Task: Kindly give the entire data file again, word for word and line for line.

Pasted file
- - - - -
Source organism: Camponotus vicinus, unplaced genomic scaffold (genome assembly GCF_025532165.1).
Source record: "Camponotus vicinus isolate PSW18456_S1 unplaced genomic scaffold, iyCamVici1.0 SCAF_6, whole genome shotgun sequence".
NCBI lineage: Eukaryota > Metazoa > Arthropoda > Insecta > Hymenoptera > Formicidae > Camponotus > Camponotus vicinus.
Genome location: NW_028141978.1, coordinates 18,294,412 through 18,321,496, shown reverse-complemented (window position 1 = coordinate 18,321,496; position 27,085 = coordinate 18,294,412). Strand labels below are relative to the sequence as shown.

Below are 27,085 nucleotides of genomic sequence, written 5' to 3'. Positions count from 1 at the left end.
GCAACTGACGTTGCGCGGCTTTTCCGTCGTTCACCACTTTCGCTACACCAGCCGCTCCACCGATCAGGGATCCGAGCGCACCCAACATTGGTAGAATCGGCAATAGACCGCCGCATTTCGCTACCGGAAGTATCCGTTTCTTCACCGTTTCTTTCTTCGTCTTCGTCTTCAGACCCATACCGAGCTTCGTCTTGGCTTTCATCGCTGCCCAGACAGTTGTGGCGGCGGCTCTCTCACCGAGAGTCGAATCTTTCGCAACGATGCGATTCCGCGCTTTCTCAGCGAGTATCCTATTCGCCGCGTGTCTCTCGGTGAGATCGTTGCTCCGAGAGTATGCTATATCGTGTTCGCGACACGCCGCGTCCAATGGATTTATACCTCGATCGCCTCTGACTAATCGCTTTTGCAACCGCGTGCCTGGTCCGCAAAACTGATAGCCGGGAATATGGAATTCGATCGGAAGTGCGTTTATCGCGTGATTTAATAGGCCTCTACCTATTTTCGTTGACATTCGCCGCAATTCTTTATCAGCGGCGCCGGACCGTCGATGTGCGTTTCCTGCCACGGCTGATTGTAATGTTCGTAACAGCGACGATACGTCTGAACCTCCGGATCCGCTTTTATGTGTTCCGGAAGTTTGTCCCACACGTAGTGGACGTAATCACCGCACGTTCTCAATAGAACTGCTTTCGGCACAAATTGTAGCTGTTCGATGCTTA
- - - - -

Source organism: Camponotus vicinus, unplaced genomic scaffold (genome assembly GCF_025532165.1).
Source record: "Camponotus vicinus isolate PSW18456_S1 unplaced genomic scaffold, iyCamVici1.0 SCAF_6, whole genome shotgun sequence".
NCBI lineage: Eukaryota > Metazoa > Arthropoda > Insecta > Hymenoptera > Formicidae > Camponotus > Camponotus vicinus.
Genome location: NW_028141978.1, coordinates 18,294,412 through 18,321,496, shown reverse-complemented (window position 1 = coordinate 18,321,496; position 27,085 = coordinate 18,294,412). Strand labels below are relative to the sequence as shown.

Below are 27,085 nucleotides of genomic sequence, written 5' to 3'. Positions count from 1 at the left end.
GCAACTGACGTTGCGCGGCTTTTCCGTCGTTCACCACTTTCGCTACACCAGCCGCTCCACCGATCAGGGATCCGAGCGCACCCAACATTGGTAGAATCGGCAATAGACCGCCGCATTTCGCTACCGGAAGTATCCGTTTCTTCACCGTTTCTTTCTTCGTCTTCGTCTTCAGACCCATACCGAGCTTCGTCTTGGCTTTCATCGCTGCCCAGACAGTTGTGGCGGCGGCTCTCTCACCGAGAGTCGAATCTTTCGCAACGATGCGATTCCGCGCTTTCTCAGCGAGTATCCTATTCGCCGCGTGTCTCTCGGTGAGATCGTTGCTCCGAGAGTATGCTATATCGTGTTCGCGACACGCCGCGTCCAATGGATTTATACCTCGATCGCCTCTGACTAATCGCTTTTGCAACCGCGTGCCTGGTCCGCAAAACTGATAGCCGGGAATATGGAATTCGATCGGAAGTGCGTTTATCGCGTGATTTAATAGGCCTCTACCTATTTTCGTTGACATTCGCCGCAATTCTTTATCAGCGGCGCCGGACCGTCGATGTGCGTTTCCTGCCACGGCTGATTGTAATGTTCGTAACAGCGACGATACGTCTGAACCTCCGGATCCGCTTTTATGTGTTCCGGAAGTTTGTCCCACACGTAGTGGACGTAATCACCGCACGTTCTCAATAGAACTGCTTTCGGCACAAATTGTAGCTGTTCGATGCTTA